So about that HTC ThunderBolt release date … We don’t know when the hell it’s finally going to be released. And at this point, we’re not entirely sure who does. The Feb. 14 in-stock date at Best Buy didn’t happen. And obviously that rumored Feb. 24 date has come and gone. We’re still confident in the sources that brought us those bits of news. But you know what? Things change.
Now there’s this image that appears in the Android Central Forums (among other places) that shows a March 10 launch. No telling how old it is, though, but at least it’s something. And that we’ve seen it distributed to a half-dozen sources at this point is making it smell like a coordinated effort, so maybe this one’s the real deal, folks.
By the way: That Best Buy store in Roseville, Calif., that tweeted a March 4 date has since killed said tweet. Maybe that means it’s real — maybe that means a single store doesn’t know what it’s talking about and doesn’t speak for an entire launch. You decide.
Via Facebook, AT&T has made its second major Android operating system update announcement in as many days. The subject of today’s post: the HTC Aria. AT&T has informed its friends that an Android 2.2 (Froyo) update for HTC’s mid-level Aria handset will be ready for public consumption beginning tomorrow. Ma’ Bell is asking eager Aria owners to hit up the company’s Facebook page tomorrow for download instructions.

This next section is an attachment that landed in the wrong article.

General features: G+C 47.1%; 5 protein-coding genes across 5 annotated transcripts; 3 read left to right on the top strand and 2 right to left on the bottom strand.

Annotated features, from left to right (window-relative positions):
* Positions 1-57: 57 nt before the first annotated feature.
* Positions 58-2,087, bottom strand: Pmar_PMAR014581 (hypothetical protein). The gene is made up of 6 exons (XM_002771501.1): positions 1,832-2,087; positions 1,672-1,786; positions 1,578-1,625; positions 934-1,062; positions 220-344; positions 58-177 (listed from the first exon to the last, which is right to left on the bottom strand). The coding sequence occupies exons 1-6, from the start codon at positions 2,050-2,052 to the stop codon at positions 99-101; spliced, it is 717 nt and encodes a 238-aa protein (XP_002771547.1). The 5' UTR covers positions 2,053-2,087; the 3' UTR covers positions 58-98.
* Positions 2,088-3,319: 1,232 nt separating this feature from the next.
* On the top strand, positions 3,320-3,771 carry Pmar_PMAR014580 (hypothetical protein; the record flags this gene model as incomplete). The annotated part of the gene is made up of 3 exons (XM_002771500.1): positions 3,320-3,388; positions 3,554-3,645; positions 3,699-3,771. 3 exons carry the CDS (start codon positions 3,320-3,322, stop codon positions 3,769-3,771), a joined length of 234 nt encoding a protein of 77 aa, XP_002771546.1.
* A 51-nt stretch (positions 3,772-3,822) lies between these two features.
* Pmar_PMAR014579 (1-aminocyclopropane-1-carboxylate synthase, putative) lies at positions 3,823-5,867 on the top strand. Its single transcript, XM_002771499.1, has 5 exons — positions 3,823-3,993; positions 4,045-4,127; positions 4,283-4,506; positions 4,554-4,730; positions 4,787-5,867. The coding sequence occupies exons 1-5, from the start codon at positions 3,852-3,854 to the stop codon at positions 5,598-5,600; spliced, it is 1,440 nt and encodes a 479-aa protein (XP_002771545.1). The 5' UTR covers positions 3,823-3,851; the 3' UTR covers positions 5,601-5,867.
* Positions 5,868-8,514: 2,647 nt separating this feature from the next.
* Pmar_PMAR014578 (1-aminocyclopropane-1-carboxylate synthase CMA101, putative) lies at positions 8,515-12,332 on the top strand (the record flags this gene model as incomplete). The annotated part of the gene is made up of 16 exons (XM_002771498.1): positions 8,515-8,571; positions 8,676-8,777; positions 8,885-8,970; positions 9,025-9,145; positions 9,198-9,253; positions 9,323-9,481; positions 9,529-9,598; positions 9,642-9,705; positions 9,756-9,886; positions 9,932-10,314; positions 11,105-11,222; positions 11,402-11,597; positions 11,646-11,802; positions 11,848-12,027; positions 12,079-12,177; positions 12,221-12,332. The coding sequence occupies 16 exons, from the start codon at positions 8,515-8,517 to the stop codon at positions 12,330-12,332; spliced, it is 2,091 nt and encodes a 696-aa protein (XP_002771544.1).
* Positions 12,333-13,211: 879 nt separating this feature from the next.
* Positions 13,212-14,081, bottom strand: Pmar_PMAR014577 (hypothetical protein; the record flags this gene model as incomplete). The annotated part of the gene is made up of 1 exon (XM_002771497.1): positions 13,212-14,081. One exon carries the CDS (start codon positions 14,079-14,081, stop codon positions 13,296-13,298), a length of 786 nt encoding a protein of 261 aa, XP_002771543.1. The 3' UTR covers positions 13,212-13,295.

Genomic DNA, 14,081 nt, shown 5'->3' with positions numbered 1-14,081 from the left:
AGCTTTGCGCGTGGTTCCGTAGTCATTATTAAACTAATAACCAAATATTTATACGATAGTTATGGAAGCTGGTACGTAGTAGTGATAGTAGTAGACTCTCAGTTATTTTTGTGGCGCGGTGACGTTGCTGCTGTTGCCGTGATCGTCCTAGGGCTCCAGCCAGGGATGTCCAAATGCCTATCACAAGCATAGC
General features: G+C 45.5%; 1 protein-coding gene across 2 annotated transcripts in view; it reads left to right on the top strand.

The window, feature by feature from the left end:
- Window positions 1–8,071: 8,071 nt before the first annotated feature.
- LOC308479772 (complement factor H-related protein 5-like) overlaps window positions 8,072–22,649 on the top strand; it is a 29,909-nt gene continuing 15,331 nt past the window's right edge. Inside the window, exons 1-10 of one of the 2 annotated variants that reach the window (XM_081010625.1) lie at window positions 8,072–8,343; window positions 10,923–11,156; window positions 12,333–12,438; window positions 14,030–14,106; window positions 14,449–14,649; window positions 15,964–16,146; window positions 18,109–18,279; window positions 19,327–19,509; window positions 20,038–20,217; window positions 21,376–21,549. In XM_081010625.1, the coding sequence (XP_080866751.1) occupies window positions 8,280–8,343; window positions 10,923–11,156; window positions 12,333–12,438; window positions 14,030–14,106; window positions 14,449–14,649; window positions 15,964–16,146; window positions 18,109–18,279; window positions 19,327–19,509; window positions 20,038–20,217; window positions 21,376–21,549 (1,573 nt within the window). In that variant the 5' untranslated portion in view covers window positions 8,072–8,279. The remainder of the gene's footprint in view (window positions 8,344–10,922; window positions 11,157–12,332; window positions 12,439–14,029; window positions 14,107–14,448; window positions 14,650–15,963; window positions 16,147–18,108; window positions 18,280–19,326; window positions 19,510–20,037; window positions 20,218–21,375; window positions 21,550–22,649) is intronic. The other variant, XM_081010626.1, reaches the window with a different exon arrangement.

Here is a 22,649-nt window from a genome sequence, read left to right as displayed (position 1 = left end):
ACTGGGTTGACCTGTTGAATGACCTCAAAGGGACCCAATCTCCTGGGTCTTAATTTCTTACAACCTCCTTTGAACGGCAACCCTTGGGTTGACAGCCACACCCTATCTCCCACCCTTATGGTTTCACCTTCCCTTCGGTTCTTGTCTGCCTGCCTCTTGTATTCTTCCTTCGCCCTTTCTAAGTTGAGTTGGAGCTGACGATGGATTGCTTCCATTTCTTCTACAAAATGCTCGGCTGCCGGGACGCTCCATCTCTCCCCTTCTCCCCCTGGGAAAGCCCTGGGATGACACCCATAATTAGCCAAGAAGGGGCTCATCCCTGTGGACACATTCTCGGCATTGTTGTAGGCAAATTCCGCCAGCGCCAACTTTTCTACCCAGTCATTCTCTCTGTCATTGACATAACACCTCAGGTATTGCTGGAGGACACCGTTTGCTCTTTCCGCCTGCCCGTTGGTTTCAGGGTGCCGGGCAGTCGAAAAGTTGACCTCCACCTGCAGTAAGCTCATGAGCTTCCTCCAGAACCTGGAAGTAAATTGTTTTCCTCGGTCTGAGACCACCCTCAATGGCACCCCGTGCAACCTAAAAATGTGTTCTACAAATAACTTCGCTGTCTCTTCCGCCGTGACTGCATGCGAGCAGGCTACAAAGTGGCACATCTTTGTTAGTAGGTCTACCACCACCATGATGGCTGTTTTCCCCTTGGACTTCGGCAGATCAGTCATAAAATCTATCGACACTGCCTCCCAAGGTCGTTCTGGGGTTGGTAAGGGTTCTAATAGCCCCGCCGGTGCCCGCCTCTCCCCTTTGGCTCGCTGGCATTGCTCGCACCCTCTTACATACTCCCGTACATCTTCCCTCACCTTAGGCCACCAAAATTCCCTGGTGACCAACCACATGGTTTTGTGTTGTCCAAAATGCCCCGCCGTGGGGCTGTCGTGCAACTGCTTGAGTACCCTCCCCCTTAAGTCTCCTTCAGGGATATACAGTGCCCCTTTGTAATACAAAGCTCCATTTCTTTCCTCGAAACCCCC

The Motorola XOOM has landed! For those who have been waiting for an Android tablet running on Android 3.0 (designed specifically for tablets), the Motorola XOOM may be the tablet you have been waiting for. The Honeycomb tablet can be found on Verizon’s website or Verizon stores across the country for $599.99 with a two year data contract or for $799 if you simply want the Motorola XOOM without being tied down.
Though the Motorola XOOM is the most feature-rich Android tablet to date, new users will need to wait a bit in order to take advantage of Verizon’s 4G LTE network and Adobe Flash. Motorola is claiming that the XOOM’s LTE upgrade should be available within 90 days while Adobe is hoping to have Flash 10.2 ready for the XOOM within the coming weeks.